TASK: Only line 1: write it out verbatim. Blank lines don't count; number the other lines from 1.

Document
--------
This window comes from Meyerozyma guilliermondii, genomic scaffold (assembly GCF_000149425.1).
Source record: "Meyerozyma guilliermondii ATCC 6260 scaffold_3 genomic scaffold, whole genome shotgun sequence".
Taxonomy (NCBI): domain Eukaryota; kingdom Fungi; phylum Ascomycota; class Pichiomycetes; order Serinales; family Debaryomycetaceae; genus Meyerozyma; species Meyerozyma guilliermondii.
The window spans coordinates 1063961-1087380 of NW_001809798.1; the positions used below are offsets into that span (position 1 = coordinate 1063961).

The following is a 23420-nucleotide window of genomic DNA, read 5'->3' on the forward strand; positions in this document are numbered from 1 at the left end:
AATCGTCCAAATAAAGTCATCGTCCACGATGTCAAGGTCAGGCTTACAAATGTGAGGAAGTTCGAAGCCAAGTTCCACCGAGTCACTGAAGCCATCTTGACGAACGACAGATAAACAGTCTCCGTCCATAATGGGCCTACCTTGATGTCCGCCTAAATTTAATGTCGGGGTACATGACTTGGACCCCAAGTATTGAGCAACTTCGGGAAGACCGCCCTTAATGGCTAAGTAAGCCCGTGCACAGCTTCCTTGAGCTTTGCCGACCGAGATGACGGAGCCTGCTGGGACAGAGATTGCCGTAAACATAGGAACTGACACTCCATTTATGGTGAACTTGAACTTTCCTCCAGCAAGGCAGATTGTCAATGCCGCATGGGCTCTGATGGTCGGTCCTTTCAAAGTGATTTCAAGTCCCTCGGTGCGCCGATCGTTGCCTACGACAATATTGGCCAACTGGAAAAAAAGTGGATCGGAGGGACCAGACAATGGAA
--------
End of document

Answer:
This window comes from Meyerozyma guilliermondii, genomic scaffold (assembly GCF_000149425.1).